Nearly 900 people across the U.S. and Canada have been sickened by salmonella linked to onions distributed by Thomson International, the The New York Times reported.
- Meat Producers Issue Massive Recalls after Salmonella, Listeria ... ›
- Salmonella Outbreaks Could Worsen with Decreased Poultry ... ›
- Major Salmonella Outbreak Exacerbated by Government Shutdown ... ›
In the coming days, the U.S. Environmental Protection Agency (EPA) is expected to use its power to roll back yet another Obama-era environmental protection meant to curb air pollution and slow the climate crisis.
- Permian Basin Methane Emissions Found to Be More Than 2x ... ›
- Oil and Gas Operations Release 60 Percent More Methane than ... ›
- 'Extraordinarily Harmful' Trump Rule Would Gut Restrictions on ... ›
- Exxon Now Wants to Write the Rules for Regulating Methane ... ›
By Alex Kirby
The temperature of the Arctic matters to the entire world: it helps to keep the global climate fairly cool. Scientists now say that by 2035 there could be an end to Arctic sea ice.
Melt Ponds Crucial<p>"The prospect of loss of sea ice by 2035 should really be focusing all our minds on achieving a low-carbon world as soon as humanly feasible."</p><p><a href="http://www.reading.ac.uk/search/search-staff-details.aspx?id=10813" target="_blank">Dr. David Schroeder from the University of Reading</a>, UK, who co-led the implementation of the melt pond scheme in the climate model, says, "This shows just how important sea ice processes like melt ponds are in the Arctic, and why it is crucial that they are incorporated into climate models."</p><p>The extent of the areas <a href="https://nsidc.org/cryosphere/seaice/characteristics/formation.html" target="_blank">sea ice</a> covers varies between summer and winter. If more solar energy is absorbed at the surface, and temperatures rise further, a cycle of warming and melting occurs during summer months.</p><p>When the ice forms, the ocean water beneath becomes saltier and denser than the surrounding ocean. Saltier water sinks and moves along the ocean bottom towards the equator, while warm water from mid-depths to the surface travels from the equator towards the poles.</p><p>Scientists refer to this process as the ocean's global "conveyor-belt." Changes to the volume of sea ice can disrupt normal ocean circulation, with consequences for global climate. </p>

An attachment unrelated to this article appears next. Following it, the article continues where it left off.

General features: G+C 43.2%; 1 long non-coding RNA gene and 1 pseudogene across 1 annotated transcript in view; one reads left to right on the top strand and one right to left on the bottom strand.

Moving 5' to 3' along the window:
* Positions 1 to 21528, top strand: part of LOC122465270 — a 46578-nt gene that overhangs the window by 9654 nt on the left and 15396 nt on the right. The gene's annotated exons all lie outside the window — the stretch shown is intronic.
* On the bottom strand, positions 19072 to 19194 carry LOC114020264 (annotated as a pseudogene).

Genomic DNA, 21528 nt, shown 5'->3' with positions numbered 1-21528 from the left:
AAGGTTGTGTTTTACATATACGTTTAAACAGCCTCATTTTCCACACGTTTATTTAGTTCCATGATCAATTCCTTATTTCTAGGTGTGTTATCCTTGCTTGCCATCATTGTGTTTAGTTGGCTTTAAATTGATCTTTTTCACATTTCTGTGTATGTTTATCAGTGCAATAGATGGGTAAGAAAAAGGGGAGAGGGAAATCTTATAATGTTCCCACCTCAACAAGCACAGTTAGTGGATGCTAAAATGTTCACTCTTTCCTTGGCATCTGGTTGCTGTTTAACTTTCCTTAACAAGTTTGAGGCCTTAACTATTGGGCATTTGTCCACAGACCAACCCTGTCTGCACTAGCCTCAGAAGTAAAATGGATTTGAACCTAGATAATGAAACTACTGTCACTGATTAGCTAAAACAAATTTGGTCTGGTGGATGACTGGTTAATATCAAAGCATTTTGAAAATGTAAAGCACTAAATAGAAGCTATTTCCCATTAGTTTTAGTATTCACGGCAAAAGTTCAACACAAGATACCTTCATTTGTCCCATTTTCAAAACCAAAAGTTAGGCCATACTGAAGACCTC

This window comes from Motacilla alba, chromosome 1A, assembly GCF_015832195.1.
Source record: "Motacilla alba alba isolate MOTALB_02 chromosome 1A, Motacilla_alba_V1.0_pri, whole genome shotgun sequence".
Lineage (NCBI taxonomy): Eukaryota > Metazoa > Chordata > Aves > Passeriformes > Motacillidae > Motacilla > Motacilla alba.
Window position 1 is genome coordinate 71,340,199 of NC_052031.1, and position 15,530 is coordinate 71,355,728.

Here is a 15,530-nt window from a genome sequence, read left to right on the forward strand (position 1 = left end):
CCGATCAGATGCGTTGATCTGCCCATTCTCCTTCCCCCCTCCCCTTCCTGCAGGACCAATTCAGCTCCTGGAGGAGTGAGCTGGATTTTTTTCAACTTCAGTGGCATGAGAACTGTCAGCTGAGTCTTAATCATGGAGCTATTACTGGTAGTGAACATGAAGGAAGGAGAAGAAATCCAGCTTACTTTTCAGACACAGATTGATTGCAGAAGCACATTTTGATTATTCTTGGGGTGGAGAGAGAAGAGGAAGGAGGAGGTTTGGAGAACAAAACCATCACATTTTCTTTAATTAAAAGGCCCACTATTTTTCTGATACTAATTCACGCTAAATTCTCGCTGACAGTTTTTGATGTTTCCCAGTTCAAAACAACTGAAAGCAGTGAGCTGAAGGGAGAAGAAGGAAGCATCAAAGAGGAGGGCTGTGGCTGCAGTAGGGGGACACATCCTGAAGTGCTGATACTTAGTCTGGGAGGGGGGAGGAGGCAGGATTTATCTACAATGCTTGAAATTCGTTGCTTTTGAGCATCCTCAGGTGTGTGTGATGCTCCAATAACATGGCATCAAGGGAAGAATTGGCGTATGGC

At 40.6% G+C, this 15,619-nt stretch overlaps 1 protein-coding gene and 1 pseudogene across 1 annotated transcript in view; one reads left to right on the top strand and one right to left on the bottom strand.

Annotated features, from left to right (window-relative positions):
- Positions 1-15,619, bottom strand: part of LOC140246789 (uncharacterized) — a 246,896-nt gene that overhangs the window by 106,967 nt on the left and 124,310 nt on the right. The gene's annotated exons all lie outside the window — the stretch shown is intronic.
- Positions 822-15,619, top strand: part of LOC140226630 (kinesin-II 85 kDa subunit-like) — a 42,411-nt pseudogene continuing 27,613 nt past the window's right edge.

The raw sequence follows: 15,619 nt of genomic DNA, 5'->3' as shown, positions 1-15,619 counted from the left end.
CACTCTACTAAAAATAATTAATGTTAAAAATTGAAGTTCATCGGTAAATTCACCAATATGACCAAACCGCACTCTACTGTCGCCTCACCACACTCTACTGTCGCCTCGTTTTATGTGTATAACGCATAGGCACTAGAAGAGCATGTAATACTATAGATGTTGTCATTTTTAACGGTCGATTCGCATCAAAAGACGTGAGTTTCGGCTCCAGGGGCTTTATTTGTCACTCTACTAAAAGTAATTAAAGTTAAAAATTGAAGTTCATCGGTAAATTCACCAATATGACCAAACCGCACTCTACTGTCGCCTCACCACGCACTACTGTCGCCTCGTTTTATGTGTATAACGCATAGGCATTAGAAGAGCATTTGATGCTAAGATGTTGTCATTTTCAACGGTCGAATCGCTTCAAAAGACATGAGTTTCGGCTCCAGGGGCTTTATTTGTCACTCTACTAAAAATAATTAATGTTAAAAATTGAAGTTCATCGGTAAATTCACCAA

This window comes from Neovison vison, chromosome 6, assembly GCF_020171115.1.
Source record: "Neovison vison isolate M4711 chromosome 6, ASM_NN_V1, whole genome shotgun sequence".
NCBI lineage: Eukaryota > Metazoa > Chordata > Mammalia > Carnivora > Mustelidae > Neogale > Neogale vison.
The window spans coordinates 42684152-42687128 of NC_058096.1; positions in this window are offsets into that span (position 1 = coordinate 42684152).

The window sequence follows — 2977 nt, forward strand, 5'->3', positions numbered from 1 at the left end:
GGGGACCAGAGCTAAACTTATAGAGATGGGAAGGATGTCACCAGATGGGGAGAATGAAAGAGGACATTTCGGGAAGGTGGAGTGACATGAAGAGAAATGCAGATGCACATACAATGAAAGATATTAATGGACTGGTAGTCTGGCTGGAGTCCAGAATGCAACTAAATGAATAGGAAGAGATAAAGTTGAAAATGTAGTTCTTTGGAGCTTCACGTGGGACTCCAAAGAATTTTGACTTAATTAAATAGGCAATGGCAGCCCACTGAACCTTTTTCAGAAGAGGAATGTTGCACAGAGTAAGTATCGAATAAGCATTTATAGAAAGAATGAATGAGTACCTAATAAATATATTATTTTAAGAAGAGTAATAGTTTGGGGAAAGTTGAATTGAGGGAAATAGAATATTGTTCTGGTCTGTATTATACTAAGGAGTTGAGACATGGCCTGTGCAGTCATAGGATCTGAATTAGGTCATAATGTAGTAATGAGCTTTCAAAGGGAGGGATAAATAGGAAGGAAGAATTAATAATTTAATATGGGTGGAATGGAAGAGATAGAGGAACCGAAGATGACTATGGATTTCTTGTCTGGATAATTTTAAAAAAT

- Strongest, Oldest Arctic Sea Ice Breaks Up for First Time on Record ... ›
- Arctic Sea Ice Levels Hit Record Low After Unusually Warm January ... ›
- Why California Droughts Could Increase Due to Arctic Sea Ice Loss ... ›
Russia's Health Ministry has given regulatory approval for the world's first COVID-19 vaccine after less than two months of human testing, President Vladimir Putin said on Tuesday.
Putin's Daughter Among Vaccinated<p>The Russian leader also said that one of his daughters has already been inoculated and is feeling well.</p><p>"One of my daughters got vaccinated, so in this sense, she took part in the testing," Putin said.</p><p>After the first vaccine shot, his daughter experienced a slight fever, 38 degrees Celsius (100.4°F). Her temperature came down to just slightly above normal the next day. </p><p>"After the second shot, she had a slight fever again, and then everything was fine. She is feeling well and has a high antibody count," Putin said. </p><p>He didn't specify which of his two daughters, Maria or Katerina, received the vaccine.</p><p>Russian health authorities have said that medical workers, teachers and other risk groups will be the first to receive shots of the vaccine.</p>
Years of Work Reduced to Weeks<p>Russia is the first country to register a COVID-19 vaccine. As <a href="https://www.dw.com/en/germany-coronavirus-vaccine-may-only-be-available-in-mid-2021/a-54362065" target="_blank">countries worldwide race to produce the first vaccine</a>, health experts warn that speed and national pride could compromise safety.</p><p>Scientists in Russia and abroad have questioned Moscow's decision to register the vaccine before Phase 3 trials that normally last for months and involve thousands of people, but Putin emphasized that the vaccine underwent the necessary trials and that vaccination will be voluntary.</p><p>Russian officials have said that large-scale production of the vaccine will begin in September, and mass vaccination may start as early as October.</p><p>Philippine President Rodrigo Duterte, meanwhile, has <a href="https://www.dw.com/en/philippines-duterte-volunteers-to-be-putins-russian-coronavirus-vaccine-guinea-pig/a-54523030" target="_blank">lauded Russia's efforts in developing the vaccine</a> and said that the Philippines is ready to work with Moscow on vaccine trials, supply and production. Duterte volunteered to "be the first they can experiment on."</p><p>"I will tell President Putin that I have huge trust in your studies in combating COVID and I believe that the vaccine that you have produced is really good for humanity," Duterte said, adding that he thinks Russia's vaccine will be ready for the Philippines by December.</p>
- Pfizer Coronavirus Vaccine Enters Phase 2 and 3 Clinical Trials ... ›
- Trump Administration Buys up Nearly All the World's Supply of ... ›
- First Trial of Moderna's Coronavirus Vaccine Produces Immune ... ›
A powerful series of thunderstorms roared across the Midwest on Monday, downing trees, damaging structures and knocking out power to more than a million people.